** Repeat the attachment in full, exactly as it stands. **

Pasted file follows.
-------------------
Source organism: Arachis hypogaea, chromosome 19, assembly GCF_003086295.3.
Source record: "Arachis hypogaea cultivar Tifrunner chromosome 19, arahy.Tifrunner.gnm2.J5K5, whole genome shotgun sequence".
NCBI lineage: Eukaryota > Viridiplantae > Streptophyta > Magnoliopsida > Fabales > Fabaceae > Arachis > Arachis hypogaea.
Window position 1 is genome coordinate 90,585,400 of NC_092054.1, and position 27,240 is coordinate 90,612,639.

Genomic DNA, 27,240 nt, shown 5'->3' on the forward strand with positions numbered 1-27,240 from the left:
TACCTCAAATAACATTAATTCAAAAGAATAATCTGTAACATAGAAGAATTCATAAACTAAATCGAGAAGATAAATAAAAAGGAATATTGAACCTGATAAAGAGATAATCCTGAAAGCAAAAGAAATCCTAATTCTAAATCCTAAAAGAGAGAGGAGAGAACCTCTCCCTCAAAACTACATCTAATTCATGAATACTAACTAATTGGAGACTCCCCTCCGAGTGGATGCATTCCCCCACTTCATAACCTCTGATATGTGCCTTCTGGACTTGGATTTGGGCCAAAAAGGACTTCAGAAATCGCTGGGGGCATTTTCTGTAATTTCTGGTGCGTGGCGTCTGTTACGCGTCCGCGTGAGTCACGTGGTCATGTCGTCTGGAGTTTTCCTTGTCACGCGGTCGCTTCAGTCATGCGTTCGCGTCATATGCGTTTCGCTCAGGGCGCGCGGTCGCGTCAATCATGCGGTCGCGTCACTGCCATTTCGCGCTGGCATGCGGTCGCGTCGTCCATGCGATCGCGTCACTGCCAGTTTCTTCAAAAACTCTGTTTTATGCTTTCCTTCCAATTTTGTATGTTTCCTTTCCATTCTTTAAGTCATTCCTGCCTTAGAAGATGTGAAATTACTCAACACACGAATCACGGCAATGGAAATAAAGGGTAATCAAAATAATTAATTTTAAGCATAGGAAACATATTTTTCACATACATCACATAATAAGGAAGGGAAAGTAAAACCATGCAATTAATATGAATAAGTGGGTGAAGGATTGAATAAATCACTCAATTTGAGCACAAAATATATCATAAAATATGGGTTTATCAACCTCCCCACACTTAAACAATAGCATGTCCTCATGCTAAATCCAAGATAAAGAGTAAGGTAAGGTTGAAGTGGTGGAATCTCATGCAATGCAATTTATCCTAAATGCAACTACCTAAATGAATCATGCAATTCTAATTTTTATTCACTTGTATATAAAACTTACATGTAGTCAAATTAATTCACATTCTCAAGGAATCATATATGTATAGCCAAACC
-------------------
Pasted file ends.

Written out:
Source organism: Arachis hypogaea, chromosome 19, assembly GCF_003086295.3.
Source record: "Arachis hypogaea cultivar Tifrunner chromosome 19, arahy.Tifrunner.gnm2.J5K5, whole genome shotgun sequence".
NCBI lineage: Eukaryota > Viridiplantae > Streptophyta > Magnoliopsida > Fabales > Fabaceae > Arachis > Arachis hypogaea.
Window position 1 is genome coordinate 90,585,400 of NC_092054.1, and position 27,240 is coordinate 90,612,639.

Genomic DNA, 27,240 nt, shown 5'->3' on the forward strand with positions numbered 1-27,240 from the left:
TACCTCAAATAACATTAATTCAAAAGAATAATCTGTAACATAGAAGAATTCATAAACTAAATCGAGAAGATAAATAAAAAGGAATATTGAACCTGATAAAGAGATAATCCTGAAAGCAAAAGAAATCCTAATTCTAAATCCTAAAAGAGAGAGGAGAGAACCTCTCCCTCAAAACTACATCTAATTCATGAATACTAACTAATTGGAGACTCCCCTCCGAGTGGATGCATTCCCCCACTTCATAACCTCTGATATGTGCCTTCTGGACTTGGATTTGGGCCAAAAAGGACTTCAGAAATCGCTGGGGGCATTTTCTGTAATTTCTGGTGCGTGGCGTCTGTTACGCGTCCGCGTGAGTCACGTGGTCATGTCGTCTGGAGTTTTCCTTGTCACGCGGTCGCTTCAGTCATGCGTTCGCGTCATATGCGTTTCGCTCAGGGCGCGCGGTCGCGTCAATCATGCGGTCGCGTCACTGCCATTTCGCGCTGGCATGCGGTCGCGTCGTCCATGCGATCGCGTCACTGCCAGTTTCTTCAAAAACTCTGTTTTATGCTTTCCTTCCAATTTTGTATGTTTCCTTTCCATTCTTTAAGTCATTCCTGCCTTAGAAGATGTGAAATTACTCAACACACGAATCACGGCAATGGAAATAAAGGGTAATCAAAATAATTAATTTTAAGCATAGGAAACATATTTTTCACATACATCACATAATAAGGAAGGGAAAGTAAAACCATGCAATTAATATGAATAAGTGGGTGAAGGATTGAATAAATCACTCAATTTGAGCACAAAATATATCATAAAATATGGGTTTATCAACCTCCCCACACTTAAACAATAGCATGTCCTCATGCTAAATCCAAGATAAAGAGTAAGGTAAGGTTGAAGTGGTGGAATCTCATGCAATGCAATTTATCCTAAATGCAACTACCTAAATGAATCATGCAATTCTAATTTTTATTCACTTGTATATAAAACTTACATGTAGTCAAATTAATTCACATTCTCAAGGAATCATATATGTATAGCCAAACC